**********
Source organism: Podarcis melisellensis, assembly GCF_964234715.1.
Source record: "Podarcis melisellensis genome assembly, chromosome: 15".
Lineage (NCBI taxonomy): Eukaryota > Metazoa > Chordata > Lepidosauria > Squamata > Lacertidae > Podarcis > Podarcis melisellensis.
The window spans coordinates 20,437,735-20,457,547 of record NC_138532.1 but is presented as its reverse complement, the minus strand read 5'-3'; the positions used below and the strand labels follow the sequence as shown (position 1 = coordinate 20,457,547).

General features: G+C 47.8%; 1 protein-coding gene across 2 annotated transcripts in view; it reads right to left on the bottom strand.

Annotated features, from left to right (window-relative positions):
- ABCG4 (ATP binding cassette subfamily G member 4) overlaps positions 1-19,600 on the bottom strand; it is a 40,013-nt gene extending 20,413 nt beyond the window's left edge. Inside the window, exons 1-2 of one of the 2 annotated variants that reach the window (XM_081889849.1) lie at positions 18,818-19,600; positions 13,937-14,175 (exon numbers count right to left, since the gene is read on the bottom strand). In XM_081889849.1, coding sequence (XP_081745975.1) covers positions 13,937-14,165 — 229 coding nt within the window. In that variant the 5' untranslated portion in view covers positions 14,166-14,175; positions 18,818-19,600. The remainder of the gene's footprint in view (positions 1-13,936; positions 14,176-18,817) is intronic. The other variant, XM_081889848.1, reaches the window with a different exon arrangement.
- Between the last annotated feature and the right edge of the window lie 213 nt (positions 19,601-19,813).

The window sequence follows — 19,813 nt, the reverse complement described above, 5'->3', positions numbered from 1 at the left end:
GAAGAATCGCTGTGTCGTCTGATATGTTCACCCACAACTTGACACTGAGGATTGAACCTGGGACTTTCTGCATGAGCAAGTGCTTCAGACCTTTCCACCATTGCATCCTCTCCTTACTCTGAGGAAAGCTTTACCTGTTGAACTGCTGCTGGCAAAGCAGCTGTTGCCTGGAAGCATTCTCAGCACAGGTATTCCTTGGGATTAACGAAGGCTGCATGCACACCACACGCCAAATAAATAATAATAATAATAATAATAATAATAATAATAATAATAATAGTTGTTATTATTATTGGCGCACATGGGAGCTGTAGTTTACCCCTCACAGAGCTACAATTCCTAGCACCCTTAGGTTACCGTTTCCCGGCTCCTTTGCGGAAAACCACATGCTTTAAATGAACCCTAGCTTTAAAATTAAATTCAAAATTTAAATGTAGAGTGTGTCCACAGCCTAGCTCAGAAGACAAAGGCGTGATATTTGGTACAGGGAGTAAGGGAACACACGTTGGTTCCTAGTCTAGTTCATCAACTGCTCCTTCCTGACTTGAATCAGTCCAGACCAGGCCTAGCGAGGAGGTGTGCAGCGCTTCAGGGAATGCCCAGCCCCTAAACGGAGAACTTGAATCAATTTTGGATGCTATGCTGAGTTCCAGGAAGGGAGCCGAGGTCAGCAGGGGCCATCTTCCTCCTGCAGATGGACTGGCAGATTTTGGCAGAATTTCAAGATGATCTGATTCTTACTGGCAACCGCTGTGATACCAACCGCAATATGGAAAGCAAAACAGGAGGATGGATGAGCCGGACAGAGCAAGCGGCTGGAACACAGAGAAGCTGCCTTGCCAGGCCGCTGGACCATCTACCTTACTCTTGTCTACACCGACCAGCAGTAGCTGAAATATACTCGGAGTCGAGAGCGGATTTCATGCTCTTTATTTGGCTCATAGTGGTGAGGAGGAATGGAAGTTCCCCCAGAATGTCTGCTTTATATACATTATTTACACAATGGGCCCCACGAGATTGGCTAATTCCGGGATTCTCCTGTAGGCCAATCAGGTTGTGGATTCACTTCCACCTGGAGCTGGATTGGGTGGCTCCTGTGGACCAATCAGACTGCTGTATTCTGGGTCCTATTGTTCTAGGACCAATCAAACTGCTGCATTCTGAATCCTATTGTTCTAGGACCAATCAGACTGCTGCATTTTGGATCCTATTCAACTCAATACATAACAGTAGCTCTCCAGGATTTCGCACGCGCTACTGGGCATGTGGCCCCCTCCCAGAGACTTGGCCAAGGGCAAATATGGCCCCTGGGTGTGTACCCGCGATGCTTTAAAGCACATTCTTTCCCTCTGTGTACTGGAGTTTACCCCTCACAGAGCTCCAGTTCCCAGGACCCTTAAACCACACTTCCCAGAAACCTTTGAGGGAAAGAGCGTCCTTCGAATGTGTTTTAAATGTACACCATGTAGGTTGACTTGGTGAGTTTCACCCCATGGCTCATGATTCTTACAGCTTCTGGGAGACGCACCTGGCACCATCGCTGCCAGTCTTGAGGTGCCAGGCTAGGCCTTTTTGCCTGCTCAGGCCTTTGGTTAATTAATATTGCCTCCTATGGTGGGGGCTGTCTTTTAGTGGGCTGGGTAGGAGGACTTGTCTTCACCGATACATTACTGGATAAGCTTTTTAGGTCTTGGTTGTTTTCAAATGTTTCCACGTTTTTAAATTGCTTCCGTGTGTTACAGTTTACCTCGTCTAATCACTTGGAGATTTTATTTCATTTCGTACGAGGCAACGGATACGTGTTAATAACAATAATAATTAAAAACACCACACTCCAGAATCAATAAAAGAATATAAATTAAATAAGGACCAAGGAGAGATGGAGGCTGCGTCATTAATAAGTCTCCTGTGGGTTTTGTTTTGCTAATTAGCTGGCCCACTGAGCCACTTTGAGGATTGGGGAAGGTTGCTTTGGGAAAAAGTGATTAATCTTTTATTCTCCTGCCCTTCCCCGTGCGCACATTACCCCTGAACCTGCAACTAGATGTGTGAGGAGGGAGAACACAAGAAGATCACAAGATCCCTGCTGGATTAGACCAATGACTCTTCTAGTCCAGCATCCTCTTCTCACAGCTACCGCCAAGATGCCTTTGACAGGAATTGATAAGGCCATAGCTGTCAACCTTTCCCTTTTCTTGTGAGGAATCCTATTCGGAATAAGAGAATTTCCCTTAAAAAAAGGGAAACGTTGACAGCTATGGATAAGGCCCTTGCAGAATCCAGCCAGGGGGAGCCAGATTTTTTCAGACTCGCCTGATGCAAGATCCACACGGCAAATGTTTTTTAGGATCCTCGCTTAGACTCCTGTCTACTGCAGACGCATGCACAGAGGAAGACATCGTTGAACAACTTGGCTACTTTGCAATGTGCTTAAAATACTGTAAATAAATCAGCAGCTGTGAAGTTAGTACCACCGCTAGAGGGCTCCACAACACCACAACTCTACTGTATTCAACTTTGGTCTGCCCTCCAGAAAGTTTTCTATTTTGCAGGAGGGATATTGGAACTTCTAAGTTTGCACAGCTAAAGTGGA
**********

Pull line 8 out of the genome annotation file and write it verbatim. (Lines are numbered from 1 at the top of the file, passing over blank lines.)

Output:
- Between the last annotated feature and the right edge of the window lie 213 nt (positions 19,601-19,813).